Big Data

Are data scientists now available for just $30 an hour?

Image Credit: Casey Fleser/Flickr

Tapping the wisdom of a data scientist might not be cost-prohibitive after all.

Data scientist Vincent Granville came across analytics professionals who ask for $30 per hour on freelancer site Elance, according to a blog post he wrote earlier this week on the site Data Science Central.

Indeed, one Elancer called Andrew Collier, who identifies himself as a data scientist on his Elance profile, offers his services for as low as $25 an hour. He says he can do machine learning, modeling, data analysis, and visualization.

This could be a surprise for those who have heard how popular and sought after data scientists are today — and how they can earn six-digit salaries.

Pete Skomoroch, former principal data scientist at LinkedIn, finds the notion of data scientists working for such low wages dubious.

“While I empathize and I’m sure some people are having difficulty competing with offshore consultants, I think this story is an outlier that doesn’t match what I’m hearing from most data scientists on the market right now,” Skomoroch told me via email. “I know hundreds of data scientists inside and outside of Silicon Valley, and the story I hear from them is one of rapidly rising consulting rates and a barrage of recruiters in their inbox.”

He’s heard about rates of $300 or $400 per hour for top data consultants.

But free online courses, top-tier universities, and specialized programs offer training in data science, and they could be increasing the supply of data scientists and putting downward pressure on wages.

Some startups talk about automating certain parts of the work data scientists can do, but many data scientists point to shortcomings in such tools. So at least for now, companies across many industries are willing to bring aboard real, live, breathing data scientists.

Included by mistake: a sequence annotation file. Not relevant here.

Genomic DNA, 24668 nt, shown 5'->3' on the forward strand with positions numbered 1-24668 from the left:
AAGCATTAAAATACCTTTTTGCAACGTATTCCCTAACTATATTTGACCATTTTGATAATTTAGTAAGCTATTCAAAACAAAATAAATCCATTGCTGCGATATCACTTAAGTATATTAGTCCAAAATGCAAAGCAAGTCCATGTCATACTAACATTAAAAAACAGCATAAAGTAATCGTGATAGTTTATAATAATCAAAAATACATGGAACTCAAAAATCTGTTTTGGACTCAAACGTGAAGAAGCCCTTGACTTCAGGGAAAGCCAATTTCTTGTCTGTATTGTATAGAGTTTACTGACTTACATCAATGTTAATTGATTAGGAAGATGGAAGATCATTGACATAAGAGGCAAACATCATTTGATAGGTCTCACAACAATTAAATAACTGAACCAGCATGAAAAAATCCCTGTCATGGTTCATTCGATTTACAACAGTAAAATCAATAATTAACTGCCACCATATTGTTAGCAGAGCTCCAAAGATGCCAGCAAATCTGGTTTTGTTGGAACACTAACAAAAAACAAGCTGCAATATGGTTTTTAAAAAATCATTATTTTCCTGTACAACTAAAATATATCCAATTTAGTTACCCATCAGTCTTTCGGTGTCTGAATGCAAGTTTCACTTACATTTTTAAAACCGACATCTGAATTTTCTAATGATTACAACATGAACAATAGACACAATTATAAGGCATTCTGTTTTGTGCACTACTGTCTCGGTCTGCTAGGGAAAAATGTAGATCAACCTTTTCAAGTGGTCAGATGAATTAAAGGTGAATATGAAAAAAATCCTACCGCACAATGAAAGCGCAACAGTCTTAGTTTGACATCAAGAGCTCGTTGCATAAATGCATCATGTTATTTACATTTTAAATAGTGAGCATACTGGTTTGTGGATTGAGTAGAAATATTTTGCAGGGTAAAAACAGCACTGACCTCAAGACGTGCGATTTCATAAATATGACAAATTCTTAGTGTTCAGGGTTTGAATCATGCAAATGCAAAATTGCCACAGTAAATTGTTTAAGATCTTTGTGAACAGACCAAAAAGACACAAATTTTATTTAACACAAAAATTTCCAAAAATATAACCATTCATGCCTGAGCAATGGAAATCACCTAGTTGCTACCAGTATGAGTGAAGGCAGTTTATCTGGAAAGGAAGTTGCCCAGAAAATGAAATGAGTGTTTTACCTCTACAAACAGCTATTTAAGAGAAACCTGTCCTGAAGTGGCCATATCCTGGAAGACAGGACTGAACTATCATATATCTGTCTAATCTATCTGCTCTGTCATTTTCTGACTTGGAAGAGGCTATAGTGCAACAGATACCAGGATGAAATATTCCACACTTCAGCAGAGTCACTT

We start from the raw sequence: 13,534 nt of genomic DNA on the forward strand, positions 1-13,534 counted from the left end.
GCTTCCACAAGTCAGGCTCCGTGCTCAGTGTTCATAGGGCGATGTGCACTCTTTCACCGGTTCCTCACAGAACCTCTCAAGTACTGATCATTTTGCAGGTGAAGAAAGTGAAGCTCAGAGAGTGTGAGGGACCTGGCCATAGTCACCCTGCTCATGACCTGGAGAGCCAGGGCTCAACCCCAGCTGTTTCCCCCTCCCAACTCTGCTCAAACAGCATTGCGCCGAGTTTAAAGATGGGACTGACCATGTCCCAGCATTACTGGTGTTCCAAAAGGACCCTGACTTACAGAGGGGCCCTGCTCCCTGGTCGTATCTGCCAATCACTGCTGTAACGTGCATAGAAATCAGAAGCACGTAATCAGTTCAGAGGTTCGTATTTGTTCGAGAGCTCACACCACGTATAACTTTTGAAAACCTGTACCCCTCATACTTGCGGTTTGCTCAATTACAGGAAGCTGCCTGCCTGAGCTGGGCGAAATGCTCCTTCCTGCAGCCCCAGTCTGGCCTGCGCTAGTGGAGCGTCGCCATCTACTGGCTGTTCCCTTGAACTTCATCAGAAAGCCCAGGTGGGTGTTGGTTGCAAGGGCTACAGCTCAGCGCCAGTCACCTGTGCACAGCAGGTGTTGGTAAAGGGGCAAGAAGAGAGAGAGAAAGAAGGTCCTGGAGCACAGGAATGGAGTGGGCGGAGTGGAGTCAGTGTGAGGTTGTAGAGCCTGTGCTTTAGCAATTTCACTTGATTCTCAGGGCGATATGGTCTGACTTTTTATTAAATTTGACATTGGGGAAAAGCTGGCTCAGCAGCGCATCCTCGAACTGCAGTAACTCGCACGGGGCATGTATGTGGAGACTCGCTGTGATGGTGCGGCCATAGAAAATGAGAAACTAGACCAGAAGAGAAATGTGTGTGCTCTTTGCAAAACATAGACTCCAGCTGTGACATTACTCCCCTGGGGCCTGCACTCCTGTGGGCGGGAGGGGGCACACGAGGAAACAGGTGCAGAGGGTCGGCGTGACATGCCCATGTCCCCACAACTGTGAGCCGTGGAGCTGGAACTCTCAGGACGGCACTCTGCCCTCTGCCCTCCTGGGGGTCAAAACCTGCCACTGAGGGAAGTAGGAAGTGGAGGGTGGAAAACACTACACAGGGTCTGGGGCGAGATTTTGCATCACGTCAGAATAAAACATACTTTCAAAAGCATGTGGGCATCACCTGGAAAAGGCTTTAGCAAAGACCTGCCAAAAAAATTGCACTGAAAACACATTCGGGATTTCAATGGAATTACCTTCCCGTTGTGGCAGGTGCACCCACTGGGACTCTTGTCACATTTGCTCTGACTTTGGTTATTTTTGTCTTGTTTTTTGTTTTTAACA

It’s just that companies might not have to pay so much if they only need intermittent help from data scientists for certain kinds of tasks. Perhaps more low-level work could be outsourced for low fees.

Then again, you get what you pay for.

“If by data scientist, we mean ‘a person who can perform a data summary, aggregation, or modeling task that has been well-defined for them in advance’ then it is by no means a surprise that there are folks who can do this at a $30/hr price point,” John Foreman, chief data scientist at MailChimp, told me via email.

But if companies want highly technical engineers who can solve specific problems, or people who can take business problems and figure out how to solve them with data science, they might be willing to pay significantly more, Foreman wrote.

Still, rates as low as $30 per hour can’t be good for some data scientists seeking to make a living today.

“Those charging $150 to $250 per hour are having a difficult time finding new clients,” wrote Granville, who has done work for such companies as CNET, eBay, Visa, and Wells Fargo.

In his post, Granville provides tips that could help data scientists in the US bring in more money than just $30 an hour. He says that a US-based data scientist stands a better chance of getting work if they articulate the ability to meet in person, handle sensitive data, or work in the same time zone as a prospective customer.

But even when US-based data scientists offer advantages that their overseas peers can’t, some might no longer be able to command the eye-popping pay rates they could before, as more data scientists emerge.

Just don’t tell big data company Palantir, which pays the average intern more than $7,000 a month.

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Since the publication of this post, big data consulting marketplaces such as Experfy ( are trying to operationalize U.S. based talent acquisition by providing vetted experts. Companies are willing to pay higher hourly rates if they have some kind of assurance that the resources they are hiring are credible and can do the job.